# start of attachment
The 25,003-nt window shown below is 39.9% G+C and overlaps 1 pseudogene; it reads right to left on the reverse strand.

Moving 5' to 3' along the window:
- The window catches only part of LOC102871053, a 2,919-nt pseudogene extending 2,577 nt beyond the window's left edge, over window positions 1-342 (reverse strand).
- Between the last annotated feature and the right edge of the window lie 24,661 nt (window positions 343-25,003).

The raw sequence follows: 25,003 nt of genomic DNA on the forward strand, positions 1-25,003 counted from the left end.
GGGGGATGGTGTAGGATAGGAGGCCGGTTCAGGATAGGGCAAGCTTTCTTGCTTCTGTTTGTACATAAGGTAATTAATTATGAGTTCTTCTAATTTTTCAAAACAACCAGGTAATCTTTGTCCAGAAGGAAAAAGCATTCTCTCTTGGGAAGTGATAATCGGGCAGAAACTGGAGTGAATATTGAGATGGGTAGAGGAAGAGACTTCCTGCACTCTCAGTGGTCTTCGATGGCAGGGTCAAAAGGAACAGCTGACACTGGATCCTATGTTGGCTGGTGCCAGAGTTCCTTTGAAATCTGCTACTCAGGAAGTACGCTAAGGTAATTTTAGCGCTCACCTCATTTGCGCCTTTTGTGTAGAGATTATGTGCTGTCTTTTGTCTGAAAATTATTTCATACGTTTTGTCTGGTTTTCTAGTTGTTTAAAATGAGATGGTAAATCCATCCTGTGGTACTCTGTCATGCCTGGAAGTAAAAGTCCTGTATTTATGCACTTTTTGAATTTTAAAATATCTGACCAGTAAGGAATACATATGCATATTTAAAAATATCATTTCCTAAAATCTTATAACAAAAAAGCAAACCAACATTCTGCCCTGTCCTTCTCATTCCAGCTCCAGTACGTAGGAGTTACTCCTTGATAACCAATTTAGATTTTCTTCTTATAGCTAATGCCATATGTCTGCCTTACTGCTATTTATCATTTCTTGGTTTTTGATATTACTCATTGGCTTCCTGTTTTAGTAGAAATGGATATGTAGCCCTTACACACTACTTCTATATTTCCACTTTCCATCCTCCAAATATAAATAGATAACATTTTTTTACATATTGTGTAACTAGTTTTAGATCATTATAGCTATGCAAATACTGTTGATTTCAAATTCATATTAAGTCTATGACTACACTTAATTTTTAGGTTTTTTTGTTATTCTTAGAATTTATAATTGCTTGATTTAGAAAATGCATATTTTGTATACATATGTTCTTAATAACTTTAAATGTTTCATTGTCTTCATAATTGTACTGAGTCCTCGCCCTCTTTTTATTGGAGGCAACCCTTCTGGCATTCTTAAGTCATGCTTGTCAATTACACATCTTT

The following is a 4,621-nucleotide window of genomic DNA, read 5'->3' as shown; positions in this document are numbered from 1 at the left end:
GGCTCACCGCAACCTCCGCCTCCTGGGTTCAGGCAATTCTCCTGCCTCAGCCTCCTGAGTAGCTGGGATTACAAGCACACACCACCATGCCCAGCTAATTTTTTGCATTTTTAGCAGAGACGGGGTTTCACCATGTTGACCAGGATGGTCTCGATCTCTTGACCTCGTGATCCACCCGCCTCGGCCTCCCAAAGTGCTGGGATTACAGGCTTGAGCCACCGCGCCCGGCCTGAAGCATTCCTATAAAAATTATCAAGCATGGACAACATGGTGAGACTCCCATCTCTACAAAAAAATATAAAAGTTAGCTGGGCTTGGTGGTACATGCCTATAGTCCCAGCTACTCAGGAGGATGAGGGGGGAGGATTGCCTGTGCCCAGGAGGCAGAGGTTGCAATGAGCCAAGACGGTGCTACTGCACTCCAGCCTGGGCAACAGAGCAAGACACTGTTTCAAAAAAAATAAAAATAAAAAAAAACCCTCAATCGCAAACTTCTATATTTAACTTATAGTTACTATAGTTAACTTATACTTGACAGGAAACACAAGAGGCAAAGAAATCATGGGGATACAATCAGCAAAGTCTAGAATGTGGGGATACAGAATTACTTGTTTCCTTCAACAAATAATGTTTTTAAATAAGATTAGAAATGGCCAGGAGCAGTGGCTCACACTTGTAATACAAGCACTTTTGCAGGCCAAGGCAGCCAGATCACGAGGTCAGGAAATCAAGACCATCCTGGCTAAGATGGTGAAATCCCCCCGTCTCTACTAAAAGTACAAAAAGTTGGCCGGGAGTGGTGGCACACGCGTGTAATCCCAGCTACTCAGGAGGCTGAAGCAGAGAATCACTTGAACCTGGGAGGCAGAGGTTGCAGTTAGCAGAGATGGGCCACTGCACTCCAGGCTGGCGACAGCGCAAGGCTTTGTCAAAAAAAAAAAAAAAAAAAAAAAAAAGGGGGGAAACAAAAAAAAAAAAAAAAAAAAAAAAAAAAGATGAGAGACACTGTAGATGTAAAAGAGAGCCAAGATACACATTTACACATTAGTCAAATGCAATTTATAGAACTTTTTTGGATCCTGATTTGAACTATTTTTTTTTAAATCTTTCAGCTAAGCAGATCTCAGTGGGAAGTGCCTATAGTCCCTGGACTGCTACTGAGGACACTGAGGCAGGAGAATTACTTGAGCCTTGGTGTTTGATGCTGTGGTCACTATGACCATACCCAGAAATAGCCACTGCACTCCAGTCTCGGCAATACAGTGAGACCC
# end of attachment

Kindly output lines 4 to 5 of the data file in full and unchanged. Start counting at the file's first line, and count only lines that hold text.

- Between the last annotated feature and the right edge of the window lie 24,661 nt (window positions 343-25,003).

The raw sequence follows: 25,003 nt of genomic DNA on the forward strand, positions 1-25,003 counted from the left end.